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Taming the beast: a revised classification of Cortinariaceae based on genomic data

Citation

Liimatainen, Kare et al. (2022), Taming the beast: a revised classification of Cortinariaceae based on genomic data, Dryad, Dataset, https://doi.org/10.5061/dryad.0p2ngf238

Abstract

Family Cortinariaceae currently includes only one genus, Cortinarius, which is the largest Agaricales genus, with thousands of species worldwide. The species are important ectomycorrhizal fungi and form associations with many vascular plant genera from tropicals to arctic regions. Genus Cortinarius contains a lot of morphological variation, and its complexity has led many taxonomists to specialize in particular on infrageneric groups. The previous attempts to divide Cortinarius have been shown to be unnatural and the phylogenetic studies done to date have not been able to resolve the higher-level classification of the group above section level. Genomic approaches have revolutionized our view on fungal relationships and provide a way to tackle difficult groups. We used both targeted capture sequencing and shallow whole genome sequencing (WGS) to produce data and to perform phylogenomic analyses of 75 single-copy genes from 19 species. In addition, a wider 5-locus analysis of 245 species, from the Northern and Southern Hemispheres, was also done. Based on our results, a classification of the family Cortinariaceae into ten genera—Cortinarius, Phlegmacium, Thaxterogaster, Calonarius, Aureonarius, Cystinarius, Volvanarius, Hygronarius, Mystinarius, and Austrocortinarius—is proposed. Seven genera, 10 subgenera, and four sections are described as new to science and five subgenera are introduced as new combinations in a new rank. In addition, 41 section names and 514 species names are combined in new genera and four lecto- and epitypes designated. The position of Stephanopus in suborder Agaricineae remains to be studied. Targeted capture sequencing is used for the first time in fungal taxonomy in Basidiomycetes. It provides a cost-efficient way to produce -omics data in species-rich groups. The -omics data was produced from fungarium specimens up to 21 years old, demonstrating the value of museum specimens in the study of the fungal tree of life. This study is the first family revision in Agaricales based on genomics data and hopefully many others will soon follow.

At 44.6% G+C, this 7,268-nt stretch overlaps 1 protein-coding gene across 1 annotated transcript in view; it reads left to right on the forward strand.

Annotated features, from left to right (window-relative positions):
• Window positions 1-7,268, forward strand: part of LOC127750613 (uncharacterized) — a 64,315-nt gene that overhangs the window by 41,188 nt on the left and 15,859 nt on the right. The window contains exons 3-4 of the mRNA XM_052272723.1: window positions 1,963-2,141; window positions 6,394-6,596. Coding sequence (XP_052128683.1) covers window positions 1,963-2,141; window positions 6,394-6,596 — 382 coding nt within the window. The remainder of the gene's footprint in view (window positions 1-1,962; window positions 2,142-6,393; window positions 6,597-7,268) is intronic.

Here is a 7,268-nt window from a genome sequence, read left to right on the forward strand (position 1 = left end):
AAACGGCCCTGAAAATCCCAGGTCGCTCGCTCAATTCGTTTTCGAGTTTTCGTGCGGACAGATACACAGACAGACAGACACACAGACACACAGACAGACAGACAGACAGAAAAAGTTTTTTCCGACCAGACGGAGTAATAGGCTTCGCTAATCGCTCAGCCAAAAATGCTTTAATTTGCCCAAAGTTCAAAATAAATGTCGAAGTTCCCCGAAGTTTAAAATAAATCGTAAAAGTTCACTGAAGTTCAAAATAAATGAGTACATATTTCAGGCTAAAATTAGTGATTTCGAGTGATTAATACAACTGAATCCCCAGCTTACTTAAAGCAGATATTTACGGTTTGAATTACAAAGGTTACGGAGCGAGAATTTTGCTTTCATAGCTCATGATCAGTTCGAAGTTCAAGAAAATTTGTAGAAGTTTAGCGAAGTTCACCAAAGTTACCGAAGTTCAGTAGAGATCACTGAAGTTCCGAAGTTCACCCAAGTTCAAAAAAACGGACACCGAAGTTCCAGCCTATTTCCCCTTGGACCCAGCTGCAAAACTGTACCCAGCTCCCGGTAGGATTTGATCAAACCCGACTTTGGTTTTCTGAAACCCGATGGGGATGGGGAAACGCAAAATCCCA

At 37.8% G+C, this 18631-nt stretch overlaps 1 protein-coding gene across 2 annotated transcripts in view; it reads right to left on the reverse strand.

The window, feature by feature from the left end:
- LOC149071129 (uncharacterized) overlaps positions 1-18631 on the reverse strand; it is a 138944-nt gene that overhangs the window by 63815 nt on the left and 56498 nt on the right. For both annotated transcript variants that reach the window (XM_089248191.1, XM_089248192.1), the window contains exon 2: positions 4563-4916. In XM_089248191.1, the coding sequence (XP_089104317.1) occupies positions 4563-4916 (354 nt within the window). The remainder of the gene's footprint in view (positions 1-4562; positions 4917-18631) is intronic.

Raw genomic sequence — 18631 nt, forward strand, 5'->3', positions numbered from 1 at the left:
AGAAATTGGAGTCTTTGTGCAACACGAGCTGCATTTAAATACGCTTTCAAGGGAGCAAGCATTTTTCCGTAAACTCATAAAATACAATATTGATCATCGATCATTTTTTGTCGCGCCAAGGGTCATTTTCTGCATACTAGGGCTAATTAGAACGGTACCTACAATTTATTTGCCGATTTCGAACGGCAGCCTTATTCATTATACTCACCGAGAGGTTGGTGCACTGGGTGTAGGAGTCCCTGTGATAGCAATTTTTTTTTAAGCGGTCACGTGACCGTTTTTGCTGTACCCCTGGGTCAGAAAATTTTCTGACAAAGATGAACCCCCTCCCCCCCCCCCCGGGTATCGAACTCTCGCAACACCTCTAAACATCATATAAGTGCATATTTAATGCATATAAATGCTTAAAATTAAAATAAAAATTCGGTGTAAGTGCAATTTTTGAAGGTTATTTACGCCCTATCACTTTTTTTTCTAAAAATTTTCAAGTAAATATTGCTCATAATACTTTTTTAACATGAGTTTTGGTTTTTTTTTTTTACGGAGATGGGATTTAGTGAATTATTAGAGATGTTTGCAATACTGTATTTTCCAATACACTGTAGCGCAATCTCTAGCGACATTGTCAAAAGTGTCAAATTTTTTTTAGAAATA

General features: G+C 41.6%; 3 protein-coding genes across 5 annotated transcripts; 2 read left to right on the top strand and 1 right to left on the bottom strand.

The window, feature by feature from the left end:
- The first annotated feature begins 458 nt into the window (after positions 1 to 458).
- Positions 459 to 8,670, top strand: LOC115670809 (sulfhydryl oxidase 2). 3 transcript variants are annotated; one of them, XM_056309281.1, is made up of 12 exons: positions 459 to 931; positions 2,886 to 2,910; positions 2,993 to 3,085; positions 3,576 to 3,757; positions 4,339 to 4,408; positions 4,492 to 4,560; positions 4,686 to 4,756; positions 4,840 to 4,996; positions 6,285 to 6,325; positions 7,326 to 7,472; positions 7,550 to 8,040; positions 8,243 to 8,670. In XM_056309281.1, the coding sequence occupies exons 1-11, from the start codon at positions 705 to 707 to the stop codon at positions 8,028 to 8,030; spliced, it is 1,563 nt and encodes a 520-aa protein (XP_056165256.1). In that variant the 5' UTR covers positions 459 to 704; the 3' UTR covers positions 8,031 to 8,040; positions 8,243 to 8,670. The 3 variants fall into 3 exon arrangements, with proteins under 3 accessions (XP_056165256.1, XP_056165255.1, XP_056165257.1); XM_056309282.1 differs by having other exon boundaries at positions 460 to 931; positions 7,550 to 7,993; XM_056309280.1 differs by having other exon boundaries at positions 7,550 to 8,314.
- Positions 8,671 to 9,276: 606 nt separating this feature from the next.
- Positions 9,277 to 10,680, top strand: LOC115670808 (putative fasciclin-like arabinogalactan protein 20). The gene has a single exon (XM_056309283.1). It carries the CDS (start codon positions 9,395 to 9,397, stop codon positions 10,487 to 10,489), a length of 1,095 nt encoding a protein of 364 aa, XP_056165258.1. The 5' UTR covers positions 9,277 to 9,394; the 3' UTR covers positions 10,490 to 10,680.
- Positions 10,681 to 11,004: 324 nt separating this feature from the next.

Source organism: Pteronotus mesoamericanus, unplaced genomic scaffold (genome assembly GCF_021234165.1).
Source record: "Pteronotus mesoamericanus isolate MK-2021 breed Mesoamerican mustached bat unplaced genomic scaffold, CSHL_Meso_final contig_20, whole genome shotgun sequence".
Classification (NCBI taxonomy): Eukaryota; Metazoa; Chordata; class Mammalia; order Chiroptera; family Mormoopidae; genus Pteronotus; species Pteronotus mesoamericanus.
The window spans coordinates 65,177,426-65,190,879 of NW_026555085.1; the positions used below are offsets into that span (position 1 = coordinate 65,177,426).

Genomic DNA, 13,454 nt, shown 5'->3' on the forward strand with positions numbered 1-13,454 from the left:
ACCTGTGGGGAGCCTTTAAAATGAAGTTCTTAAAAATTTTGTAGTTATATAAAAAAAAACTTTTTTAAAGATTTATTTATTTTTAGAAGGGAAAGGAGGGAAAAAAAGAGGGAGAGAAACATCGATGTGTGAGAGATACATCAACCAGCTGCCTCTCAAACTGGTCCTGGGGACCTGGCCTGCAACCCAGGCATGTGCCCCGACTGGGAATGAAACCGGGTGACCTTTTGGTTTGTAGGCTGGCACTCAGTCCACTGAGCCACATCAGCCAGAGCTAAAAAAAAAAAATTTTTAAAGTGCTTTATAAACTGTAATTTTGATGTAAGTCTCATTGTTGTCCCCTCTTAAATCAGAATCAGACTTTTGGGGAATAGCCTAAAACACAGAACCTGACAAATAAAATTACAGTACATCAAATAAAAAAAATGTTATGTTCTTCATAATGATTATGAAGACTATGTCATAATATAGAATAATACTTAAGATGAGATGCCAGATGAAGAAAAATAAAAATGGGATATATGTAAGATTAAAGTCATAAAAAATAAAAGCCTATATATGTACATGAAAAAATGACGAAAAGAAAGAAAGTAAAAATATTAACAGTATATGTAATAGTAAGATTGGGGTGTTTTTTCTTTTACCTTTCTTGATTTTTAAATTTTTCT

Methods

Our goal was to design a 20,000-probe custom myBaits® enrichment panel for target capture of phylogenetically-informative, single-copy nuclear orthologs. Four out of nine Cortinarius species (C. victoriaensis, C. neofurvolaesus, C. scaurus, and C. typicus), for which most single-copy orthologs recovered by exonorate and representing different lineages across Cortinariaceae, were selected for probe design. The size of the dataset exceeded the limits of the 20,000 probe enrichment panel and we therefore discarded 20 target genes with the most missing data from all four species. The final dataset included 188 targets, from those identified by Dentinger et al. (2016), with the addition of the currently used loci (RPB1, RPB2, MCM7, GPD, and TEF1), resulting in a total of 193 targets. For the probe design, nucleotide sequences containing both intron and exon regions were used. Based on the visual inspection of the alignments of each target, the intron regions were generally short (< 50 bp) and largely conserved within the family making it possible to include them in the enrichment panel. The design and production of the probes was done by Arbor Biosciences (Ann Arbor, Michigan, USA) based on the sequence data provided. The probes were 120 nucleotides long and designed with ~2x tiling density.

Usage Notes

DNA sequences used to design the enrichment panel probes.

Funding

Calleva Foundation, Award: Plant and Fungal Trees of Life Project (PAFTOL)

Royal Botanical Gardens, Kew, Award: Pilot Study Fund